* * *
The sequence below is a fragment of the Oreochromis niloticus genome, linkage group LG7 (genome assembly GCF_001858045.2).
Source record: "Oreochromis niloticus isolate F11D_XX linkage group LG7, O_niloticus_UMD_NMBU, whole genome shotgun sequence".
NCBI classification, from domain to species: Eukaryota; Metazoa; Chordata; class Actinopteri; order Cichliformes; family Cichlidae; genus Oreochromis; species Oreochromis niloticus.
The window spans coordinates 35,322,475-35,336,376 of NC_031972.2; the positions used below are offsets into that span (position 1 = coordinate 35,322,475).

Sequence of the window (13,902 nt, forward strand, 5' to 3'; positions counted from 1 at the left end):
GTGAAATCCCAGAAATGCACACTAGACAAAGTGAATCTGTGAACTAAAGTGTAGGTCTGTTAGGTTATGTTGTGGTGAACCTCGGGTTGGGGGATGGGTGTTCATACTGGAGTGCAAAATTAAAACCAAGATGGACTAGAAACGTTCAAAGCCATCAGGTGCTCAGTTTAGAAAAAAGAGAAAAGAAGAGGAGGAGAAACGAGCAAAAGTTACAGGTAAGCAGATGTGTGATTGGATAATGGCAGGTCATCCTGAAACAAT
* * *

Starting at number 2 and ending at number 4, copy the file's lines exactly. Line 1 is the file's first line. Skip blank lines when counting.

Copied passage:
Source record: "Oreochromis niloticus isolate F11D_XX linkage group LG7, O_niloticus_UMD_NMBU, whole genome shotgun sequence".
NCBI classification, from domain to species: Eukaryota; Metazoa; Chordata; class Actinopteri; order Cichliformes; family Cichlidae; genus Oreochromis; species Oreochromis niloticus.
The window spans coordinates 35,322,475-35,336,376 of NC_031972.2; the positions used below are offsets into that span (position 1 = coordinate 35,322,475).